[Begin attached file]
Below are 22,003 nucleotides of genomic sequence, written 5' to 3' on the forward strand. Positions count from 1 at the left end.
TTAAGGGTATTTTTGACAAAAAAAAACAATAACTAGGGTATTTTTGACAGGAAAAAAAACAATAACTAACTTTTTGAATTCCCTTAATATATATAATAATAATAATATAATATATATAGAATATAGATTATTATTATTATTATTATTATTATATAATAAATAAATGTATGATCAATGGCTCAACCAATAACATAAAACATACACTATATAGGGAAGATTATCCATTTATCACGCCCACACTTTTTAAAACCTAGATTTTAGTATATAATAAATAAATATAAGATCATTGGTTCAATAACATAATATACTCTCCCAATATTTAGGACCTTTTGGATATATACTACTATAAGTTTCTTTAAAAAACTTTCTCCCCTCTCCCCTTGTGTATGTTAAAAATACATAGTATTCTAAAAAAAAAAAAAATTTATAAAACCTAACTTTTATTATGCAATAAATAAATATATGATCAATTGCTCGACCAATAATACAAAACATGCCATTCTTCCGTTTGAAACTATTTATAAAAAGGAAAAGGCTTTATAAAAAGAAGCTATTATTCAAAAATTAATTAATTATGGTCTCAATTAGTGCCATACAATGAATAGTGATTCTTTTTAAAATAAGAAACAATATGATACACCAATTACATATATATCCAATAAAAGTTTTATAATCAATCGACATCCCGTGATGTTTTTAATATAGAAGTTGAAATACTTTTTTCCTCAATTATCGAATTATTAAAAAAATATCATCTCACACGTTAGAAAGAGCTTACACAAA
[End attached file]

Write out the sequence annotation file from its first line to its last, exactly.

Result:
Below are 22,003 nucleotides of genomic sequence, written 5' to 3' on the forward strand. Positions count from 1 at the left end.
TTAAGGGTATTTTTGACAAAAAAAAACAATAACTAGGGTATTTTTGACAGGAAAAAAAACAATAACTAACTTTTTGAATTCCCTTAATATATATAATAATAATAATATAATATATATAGAATATAGATTATTATTATTATTATTATTATTATATAATAAATAAATGTATGATCAATGGCTCAACCAATAACATAAAACATACACTATATAGGGAAGATTATCCATTTATCACGCCCACACTTTTTAAAACCTAGATTTTAGTATATAATAAATAAATATAAGATCATTGGTTCAATAACATAATATACTCTCCCAATATTTAGGACCTTTTGGATATATACTACTATAAGTTTCTTTAAAAAACTTTCTCCCCTCTCCCCTTGTGTATGTTAAAAATACATAGTATTCTAAAAAAAAAAAAAATTTATAAAACCTAACTTTTATTATGCAATAAATAAATATATGATCAATTGCTCGACCAATAATACAAAACATGCCATTCTTCCGTTTGAAACTATTTATAAAAAGGAAAAGGCTTTATAAAAAGAAGCTATTATTCAAAAATTAATTAATTATGGTCTCAATTAGTGCCATACAATGAATAGTGATTCTTTTTAAAATAAGAAACAATATGATACACCAATTACATATATATCCAATAAAAGTTTTATAATCAATCGACATCCCGTGATGTTTTTAATATAGAAGTTGAAATACTTTTTTCCTCAATTATCGAATTATTAAAAAAATATCATCTCACACGTTAGAAAGAGCTTACACAAA